My father, who is in his mid-80s, continues to be surprised that he’s lived longer than both of his parents. “I never thought I would live this long,” he regularly comments. I have a feeling that many of his generation are in agreement with that sentiment. However, according to a new study by University of Southern California researchers, data suggest living both a long life (which we all assume we will have) and a healthy life may not be in the cards for future generations.
The researchers found that over the past 20 years, the average age of morbidity (the period of life spent with serious illness as well as a lack of functional mobility) has increased. “For example, a 20-year-old man in 1998 could be expected to live an additional 45 years without at least one of these diseases: heart disease, cancer or diabetes,” Los Angeles Times reporter Shari Roan explained. “But that number fell to 43.8 in 2006.” For women, the expected years of life without a serious disease dropped from 49.2 years to 48 years during the past 10 years. Furthermore, the number of people who described a lack of mobility increased. The researchers point to the growing problem of lifelong obesity and increases in hypertension and high cholesterol as hampering the next generation’s efforts to be healthy as they reach old age.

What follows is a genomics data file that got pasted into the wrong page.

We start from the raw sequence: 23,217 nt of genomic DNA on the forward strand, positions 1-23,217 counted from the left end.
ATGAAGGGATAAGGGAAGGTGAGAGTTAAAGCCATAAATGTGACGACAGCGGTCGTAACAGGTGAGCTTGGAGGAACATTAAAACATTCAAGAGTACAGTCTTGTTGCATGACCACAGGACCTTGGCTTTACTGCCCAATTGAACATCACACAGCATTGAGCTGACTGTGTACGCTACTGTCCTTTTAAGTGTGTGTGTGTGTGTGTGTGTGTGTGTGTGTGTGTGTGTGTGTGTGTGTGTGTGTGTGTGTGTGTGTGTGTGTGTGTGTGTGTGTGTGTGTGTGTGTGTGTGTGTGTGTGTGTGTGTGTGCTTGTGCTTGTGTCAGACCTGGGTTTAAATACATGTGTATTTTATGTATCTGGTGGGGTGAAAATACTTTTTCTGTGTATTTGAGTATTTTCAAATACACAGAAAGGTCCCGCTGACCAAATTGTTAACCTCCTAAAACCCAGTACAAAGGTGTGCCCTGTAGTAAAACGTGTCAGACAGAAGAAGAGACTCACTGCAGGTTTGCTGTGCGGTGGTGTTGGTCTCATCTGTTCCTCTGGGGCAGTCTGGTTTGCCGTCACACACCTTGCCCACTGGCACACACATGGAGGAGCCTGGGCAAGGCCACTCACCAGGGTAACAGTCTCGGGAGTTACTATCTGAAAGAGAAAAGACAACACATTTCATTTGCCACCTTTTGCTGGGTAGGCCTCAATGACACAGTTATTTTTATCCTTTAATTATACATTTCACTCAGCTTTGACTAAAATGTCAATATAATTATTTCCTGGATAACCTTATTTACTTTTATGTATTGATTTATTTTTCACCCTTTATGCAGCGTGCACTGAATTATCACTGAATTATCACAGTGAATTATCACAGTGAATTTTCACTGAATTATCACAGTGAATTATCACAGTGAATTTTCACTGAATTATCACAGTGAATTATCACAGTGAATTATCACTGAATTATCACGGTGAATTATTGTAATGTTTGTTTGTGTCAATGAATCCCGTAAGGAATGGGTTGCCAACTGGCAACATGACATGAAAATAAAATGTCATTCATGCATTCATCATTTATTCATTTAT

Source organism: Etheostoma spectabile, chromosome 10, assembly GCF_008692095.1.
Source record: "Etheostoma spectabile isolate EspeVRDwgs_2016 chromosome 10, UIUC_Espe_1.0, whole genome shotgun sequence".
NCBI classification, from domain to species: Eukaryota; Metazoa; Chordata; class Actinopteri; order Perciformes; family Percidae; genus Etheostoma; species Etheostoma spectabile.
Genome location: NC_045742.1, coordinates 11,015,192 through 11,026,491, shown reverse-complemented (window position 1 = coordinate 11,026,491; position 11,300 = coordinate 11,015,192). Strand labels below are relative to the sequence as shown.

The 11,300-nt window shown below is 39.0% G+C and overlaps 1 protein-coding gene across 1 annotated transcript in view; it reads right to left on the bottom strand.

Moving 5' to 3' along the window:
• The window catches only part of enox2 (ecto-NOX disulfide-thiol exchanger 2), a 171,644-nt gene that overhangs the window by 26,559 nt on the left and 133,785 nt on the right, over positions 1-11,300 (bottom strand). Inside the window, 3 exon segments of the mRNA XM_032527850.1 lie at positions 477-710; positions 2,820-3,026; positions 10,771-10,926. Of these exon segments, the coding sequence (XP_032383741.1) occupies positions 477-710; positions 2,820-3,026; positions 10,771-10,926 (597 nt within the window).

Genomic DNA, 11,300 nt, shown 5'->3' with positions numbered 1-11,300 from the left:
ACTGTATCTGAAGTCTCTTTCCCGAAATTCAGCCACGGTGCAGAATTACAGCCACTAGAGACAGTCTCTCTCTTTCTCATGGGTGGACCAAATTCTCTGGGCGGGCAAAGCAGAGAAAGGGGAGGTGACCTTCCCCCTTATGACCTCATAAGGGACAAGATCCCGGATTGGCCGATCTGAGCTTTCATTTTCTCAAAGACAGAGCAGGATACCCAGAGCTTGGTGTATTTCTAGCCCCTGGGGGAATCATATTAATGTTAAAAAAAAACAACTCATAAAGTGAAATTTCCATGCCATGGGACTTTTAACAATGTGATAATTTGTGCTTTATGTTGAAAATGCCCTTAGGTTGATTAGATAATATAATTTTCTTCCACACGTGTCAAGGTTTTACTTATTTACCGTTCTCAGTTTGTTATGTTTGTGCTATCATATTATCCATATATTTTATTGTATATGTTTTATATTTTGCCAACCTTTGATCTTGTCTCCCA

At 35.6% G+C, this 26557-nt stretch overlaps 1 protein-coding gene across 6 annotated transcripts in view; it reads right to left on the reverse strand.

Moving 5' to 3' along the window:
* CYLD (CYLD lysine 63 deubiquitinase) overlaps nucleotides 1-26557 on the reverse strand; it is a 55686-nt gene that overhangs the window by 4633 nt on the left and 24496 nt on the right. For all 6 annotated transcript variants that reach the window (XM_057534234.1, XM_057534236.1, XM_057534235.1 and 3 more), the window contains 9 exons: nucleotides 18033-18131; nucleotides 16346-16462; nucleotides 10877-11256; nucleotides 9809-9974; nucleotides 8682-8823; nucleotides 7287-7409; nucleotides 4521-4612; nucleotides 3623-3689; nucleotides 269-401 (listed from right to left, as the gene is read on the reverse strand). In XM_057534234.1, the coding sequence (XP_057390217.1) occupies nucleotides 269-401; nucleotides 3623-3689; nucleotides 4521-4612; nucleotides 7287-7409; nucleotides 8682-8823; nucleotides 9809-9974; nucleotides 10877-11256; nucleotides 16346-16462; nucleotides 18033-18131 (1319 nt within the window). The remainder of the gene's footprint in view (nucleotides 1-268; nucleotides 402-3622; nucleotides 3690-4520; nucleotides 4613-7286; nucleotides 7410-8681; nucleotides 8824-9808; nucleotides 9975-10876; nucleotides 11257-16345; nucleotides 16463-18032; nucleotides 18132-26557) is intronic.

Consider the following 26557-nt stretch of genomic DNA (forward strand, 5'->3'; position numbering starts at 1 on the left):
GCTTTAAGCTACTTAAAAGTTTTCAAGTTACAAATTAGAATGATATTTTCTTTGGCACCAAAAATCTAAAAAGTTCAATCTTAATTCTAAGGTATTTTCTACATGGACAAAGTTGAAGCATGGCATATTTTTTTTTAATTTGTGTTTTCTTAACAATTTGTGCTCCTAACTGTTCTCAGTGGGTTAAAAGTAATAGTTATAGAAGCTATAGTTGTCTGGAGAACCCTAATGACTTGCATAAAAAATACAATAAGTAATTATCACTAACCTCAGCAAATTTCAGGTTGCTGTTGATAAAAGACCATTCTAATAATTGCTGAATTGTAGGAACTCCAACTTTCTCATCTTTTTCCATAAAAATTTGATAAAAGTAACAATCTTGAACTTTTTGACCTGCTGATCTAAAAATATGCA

So what can you take so you have the best chance to live a long and healthy life? I’d suggest taking some lessons from people who live in what are known as “Blue Zones,” areas where the population has lived a long and healthy life. This project, led by Dan Buettner, has identified areas around the globe where people live long and healthy lives. These include: Loma Linda, California; Nicoya, Costa Rica; Okinawa, Japan; Ikaria, Greece; and Sardinia, Italy. As I mentioned in a 2008 Alzheimer’s sharepost, the residents who live in these areas make healthy eating choices, exercised, and had a sense of community and purpose. In addition, researchers identified the following findings:
- Hard water that is high in calcium and magnesium is good for you (Nicoya Peninsula).
- Eat food that is grown locally, whether in your own garden (which gives you exercise) or locally (Nicoya Peninsula, Sardinia, and Okinawa).
- Get moderate sun exposure (Nicoya Peninsula and Sardinia)
- Do exercises to build your quadriceps (thigh muscles) to prevent falling.
- Eat a big breakfast and smaller meals throughout the rest of the day
- Change to goat's milk, which may protect you against Alzheimer's and heart disease (Sardinia).
- Drink wine in moderation (Sardinia).
- Eat a plant-based diet with meat as a side course (Sardinia).
- Volunteer (Loma Linda).
- Create sacred time (Loma Linda).
- Eat a vegan diet (Loma Linda)
- Have relationships with like-minded people (Loma Linda).
- Eat natural foods (Okinawa)
Interestingly, AARP and the United Health Foundation have worked together to develop a prototype Blue Zone community transformation program in Albert Lea, Minnesota. The transformation program was completed in 2009 and had the following results, according to the Blue Zones website: